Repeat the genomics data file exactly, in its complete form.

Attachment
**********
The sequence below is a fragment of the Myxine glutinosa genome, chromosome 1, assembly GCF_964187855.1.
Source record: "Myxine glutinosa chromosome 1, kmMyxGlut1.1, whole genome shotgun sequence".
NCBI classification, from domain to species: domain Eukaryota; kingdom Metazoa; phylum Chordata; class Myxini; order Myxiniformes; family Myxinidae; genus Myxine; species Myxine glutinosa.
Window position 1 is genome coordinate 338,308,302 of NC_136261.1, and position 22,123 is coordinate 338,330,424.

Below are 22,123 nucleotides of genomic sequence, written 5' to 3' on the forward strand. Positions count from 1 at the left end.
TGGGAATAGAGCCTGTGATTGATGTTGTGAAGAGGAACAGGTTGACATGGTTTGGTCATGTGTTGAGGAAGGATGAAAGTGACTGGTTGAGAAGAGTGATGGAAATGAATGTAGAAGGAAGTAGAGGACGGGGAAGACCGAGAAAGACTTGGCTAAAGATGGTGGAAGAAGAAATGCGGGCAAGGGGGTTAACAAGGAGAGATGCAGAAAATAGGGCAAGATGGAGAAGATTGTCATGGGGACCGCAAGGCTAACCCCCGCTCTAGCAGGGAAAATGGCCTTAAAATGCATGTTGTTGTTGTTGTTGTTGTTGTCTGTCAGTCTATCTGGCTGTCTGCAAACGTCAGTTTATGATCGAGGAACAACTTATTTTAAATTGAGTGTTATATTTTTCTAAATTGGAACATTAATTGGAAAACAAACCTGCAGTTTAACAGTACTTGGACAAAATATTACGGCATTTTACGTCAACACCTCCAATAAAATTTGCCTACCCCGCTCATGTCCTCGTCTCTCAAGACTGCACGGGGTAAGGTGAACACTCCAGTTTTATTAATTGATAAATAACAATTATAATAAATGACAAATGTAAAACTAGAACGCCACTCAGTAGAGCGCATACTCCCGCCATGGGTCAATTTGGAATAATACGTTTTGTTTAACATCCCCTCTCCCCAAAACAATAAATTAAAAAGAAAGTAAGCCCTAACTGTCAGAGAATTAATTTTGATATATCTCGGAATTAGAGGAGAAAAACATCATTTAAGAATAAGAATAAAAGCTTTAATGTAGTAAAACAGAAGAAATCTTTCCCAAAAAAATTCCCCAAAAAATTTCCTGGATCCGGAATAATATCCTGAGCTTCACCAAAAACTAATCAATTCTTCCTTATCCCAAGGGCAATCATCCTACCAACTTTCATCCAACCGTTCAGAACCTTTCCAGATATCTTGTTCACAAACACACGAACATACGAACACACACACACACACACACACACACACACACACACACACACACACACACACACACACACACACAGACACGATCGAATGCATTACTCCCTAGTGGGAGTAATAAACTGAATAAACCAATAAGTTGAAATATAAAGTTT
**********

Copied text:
The sequence below is a fragment of the Myxine glutinosa genome, chromosome 1, assembly GCF_964187855.1.
Source record: "Myxine glutinosa chromosome 1, kmMyxGlut1.1, whole genome shotgun sequence".
NCBI classification, from domain to species: domain Eukaryota; kingdom Metazoa; phylum Chordata; class Myxini; order Myxiniformes; family Myxinidae; genus Myxine; species Myxine glutinosa.
Window position 1 is genome coordinate 338,308,302 of NC_136261.1, and position 22,123 is coordinate 338,330,424.

Below are 22,123 nucleotides of genomic sequence, written 5' to 3' on the forward strand. Positions count from 1 at the left end.
TGGGAATAGAGCCTGTGATTGATGTTGTGAAGAGGAACAGGTTGACATGGTTTGGTCATGTGTTGAGGAAGGATGAAAGTGACTGGTTGAGAAGAGTGATGGAAATGAATGTAGAAGGAAGTAGAGGACGGGGAAGACCGAGAAAGACTTGGCTAAAGATGGTGGAAGAAGAAATGCGGGCAAGGGGGTTAACAAGGAGAGATGCAGAAAATAGGGCAAGATGGAGAAGATTGTCATGGGGACCGCAAGGCTAACCCCCGCTCTAGCAGGGAAAATGGCCTTAAAATGCATGTTGTTGTTGTTGTTGTTGTTGTCTGTCAGTCTATCTGGCTGTCTGCAAACGTCAGTTTATGATCGAGGAACAACTTATTTTAAATTGAGTGTTATATTTTTCTAAATTGGAACATTAATTGGAAAACAAACCTGCAGTTTAACAGTACTTGGACAAAATATTACGGCATTTTACGTCAACACCTCCAATAAAATTTGCCTACCCCGCTCATGTCCTCGTCTCTCAAGACTGCACGGGGTAAGGTGAACACTCCAGTTTTATTAATTGATAAATAACAATTATAATAAATGACAAATGTAAAACTAGAACGCCACTCAGTAGAGCGCATACTCCCGCCATGGGTCAATTTGGAATAATACGTTTTGTTTAACATCCCCTCTCCCCAAAACAATAAATTAAAAAGAAAGTAAGCCCTAACTGTCAGAGAATTAATTTTGATATATCTCGGAATTAGAGGAGAAAAACATCATTTAAGAATAAGAATAAAAGCTTTAATGTAGTAAAACAGAAGAAATCTTTCCCAAAAAAATTCCCCAAAAAATTTCCTGGATCCGGAATAATATCCTGAGCTTCACCAAAAACTAATCAATTCTTCCTTATCCCAAGGGCAATCATCCTACCAACTTTCATCCAACCGTTCAGAACCTTTCCAGATATCTTGTTCACAAACACACGAACATACGAACACACACACACACACACACACACACACACACACACACACACACACACACACACACACACACACAGACACGATCGAATGCATTACTCCCTAGTGGGAGTAATAAACTGAATAAACCAATAAGTTGAAATATAAAGTTT